Kiwifruit growers say the win against the government over the spread of the vine killing disease PSA is "long overdue".
The growers went to the High Court seeking at least $400 million, alleging negligence by the Ministry of Agriculture and Forestry, a forerunner of the Ministry for Primary Industries.
This stemmed from the importation of pollen from China in 2009.
The High Court today partially upheld the growers' claim.
The court is yet to rule on just how much compensation the government must pay, but this will come after the government decides whether it will appeal the decision within the next 20 days.
In her judgment, Justice Mallon said the Ministry owed a duty of care to kiwifruit growers.
It had responsibility for controlling what goods could be imported into New Zealand and the risks of contamination should have been obvious.
The Kiwifruit Claim Committee - which took the claim on behalf of 212 growers and assisted by litigation funders LPF Group - said PSA decimated the industry and its impact was far-reaching, not only on growers and their individual orchards, but on the New Zealand economy.
The kiwifruit industry is worth about $1.67 billion a year.
Grower Craig Jeffries, who has been in the industry for more than 30 years, said the discovery of PSA in his orchard changed his life.
"I lost a big orchard through this and had to go out and find work and scrimp and save and makes ends meet and it has been a hard eight years."
Alistair Reese has also been a kiwifruit grower for a long time, and clearlyremembered the news that his orchard had PSA.
"Sock in the stomach and in the first instance we hoped that we might be able to combat it, but that was pretty quickly dashed and then the chainsaws came in.
"We are not through this crisis yet, but we are probably through the most painful part of it," he said.
The devastating news that PSA had struck also hit grower Mike Montgomery hard.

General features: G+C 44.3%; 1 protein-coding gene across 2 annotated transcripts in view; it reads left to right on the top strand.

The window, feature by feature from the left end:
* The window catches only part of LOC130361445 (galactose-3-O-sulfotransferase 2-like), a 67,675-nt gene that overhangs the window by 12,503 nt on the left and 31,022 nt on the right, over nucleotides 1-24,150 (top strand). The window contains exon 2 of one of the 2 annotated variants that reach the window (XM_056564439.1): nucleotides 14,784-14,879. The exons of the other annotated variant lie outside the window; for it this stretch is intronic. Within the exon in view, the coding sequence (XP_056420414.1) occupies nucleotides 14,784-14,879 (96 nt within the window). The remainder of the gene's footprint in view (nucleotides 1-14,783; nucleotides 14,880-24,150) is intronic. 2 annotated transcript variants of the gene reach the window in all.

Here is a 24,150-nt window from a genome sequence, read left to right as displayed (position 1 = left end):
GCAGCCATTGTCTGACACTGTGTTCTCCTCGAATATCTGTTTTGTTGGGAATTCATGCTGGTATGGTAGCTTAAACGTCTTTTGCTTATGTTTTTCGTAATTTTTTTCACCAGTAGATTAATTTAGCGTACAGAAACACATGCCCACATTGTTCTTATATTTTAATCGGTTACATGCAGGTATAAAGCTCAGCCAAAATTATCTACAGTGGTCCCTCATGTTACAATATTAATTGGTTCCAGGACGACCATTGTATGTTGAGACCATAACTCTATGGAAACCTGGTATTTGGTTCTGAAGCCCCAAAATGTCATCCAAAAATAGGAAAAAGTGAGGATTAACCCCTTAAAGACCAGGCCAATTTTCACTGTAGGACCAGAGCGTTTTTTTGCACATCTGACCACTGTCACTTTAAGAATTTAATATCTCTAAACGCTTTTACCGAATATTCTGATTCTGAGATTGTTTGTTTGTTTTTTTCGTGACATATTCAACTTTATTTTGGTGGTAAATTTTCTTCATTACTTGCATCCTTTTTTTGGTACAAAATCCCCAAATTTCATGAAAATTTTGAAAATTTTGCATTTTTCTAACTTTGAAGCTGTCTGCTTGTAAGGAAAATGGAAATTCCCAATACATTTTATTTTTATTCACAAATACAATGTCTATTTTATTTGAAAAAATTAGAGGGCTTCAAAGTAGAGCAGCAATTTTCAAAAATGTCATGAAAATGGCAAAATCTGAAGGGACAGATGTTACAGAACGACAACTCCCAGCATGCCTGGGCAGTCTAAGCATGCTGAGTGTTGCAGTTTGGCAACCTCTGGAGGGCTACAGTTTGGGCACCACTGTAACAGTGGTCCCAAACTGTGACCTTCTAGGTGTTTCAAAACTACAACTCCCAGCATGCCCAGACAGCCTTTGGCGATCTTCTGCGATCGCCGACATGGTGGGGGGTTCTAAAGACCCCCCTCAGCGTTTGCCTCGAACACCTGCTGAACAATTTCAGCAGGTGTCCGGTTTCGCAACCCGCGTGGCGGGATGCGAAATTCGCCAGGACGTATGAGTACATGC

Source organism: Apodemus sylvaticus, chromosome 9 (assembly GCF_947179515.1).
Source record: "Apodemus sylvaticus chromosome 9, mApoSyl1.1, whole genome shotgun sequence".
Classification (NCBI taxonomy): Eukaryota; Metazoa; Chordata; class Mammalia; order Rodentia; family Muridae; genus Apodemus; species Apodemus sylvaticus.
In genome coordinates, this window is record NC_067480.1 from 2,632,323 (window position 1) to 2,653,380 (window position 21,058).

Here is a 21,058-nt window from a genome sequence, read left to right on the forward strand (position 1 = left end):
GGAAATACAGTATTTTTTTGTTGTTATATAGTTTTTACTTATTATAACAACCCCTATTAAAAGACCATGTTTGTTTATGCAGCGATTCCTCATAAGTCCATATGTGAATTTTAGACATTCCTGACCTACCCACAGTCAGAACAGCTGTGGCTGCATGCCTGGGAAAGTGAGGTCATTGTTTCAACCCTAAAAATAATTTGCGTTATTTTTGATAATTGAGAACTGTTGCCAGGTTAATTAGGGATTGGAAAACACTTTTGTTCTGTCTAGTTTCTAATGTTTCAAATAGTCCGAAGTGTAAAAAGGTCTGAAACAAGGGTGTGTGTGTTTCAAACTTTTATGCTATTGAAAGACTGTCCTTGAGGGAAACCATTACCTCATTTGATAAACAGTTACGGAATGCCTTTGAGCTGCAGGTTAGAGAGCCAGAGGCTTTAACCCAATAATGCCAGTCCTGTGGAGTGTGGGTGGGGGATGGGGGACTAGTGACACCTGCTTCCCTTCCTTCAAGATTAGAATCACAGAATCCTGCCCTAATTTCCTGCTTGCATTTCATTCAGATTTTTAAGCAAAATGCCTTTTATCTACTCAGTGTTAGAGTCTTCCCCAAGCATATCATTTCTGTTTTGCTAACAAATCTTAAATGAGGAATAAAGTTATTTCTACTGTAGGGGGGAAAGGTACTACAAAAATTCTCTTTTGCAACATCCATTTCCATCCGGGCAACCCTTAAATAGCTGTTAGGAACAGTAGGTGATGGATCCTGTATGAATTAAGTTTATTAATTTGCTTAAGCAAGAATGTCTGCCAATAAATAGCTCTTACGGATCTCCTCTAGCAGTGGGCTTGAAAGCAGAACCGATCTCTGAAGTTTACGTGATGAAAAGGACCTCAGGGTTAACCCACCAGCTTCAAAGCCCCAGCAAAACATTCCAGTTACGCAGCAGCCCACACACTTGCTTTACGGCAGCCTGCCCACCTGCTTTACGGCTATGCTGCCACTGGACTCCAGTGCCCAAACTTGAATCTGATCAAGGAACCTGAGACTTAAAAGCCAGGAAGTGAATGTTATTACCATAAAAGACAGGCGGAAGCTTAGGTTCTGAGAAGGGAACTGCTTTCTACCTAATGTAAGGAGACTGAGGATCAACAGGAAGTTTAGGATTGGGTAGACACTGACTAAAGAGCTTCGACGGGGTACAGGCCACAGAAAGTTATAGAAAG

"Our equity had vanished, the properties were worthless and we had no option but to carry on and work out how to get through this."
Mr Montgomery said there was very little sympathy from certain banks.
"You went from hero to zero."
He said they all had the same attitude.
"They were pretty tough on you."
More than 200 growers took part in the class-action and they were overjoyed by the court decision.
Mr Jeffries said it came as a huge relief.
"It's vindication for the work these people [lawyers] have done under our name, and it's acknowledgment of something we knew existed and it's long overdue."
Mr Reese said compensation could not fix the years of stress and heartache growers had to endure.
"Nothing replaces that, but the compensation will certainly be helpful."
Growers will now be on tenterhooks as the government weighs up it option to fight the decision or not.
Grant Eynon - a member of the Kiwifruit Claim Committee - said it would be wrong for an appeal to be lodged.
"This case doesn't open the floodgates, it is very specific to three of four failures by MPI and not carrying out their duties probably and this is really about making them accountable to start doing their job."
Acting Prime Minister Winston Peters has been quick to laid the blame.
"My reaction is to look at the party that was in government at the time and ask, how come they allowed that to happen and a further 172 biosecurity breaches in their time of administration. Have a good hard look at them.
"It is going to cost a packet potentially and that is a judgment yet to be made by the court."
The kiwifruit growers' lawyers will now digest the judgment and prepare for either an appeal or a hearing to determine the amount of damages they will seek. They say it could be in the area of half a billion dollars.
MPI said it would study the 500+ page decision before making any comment.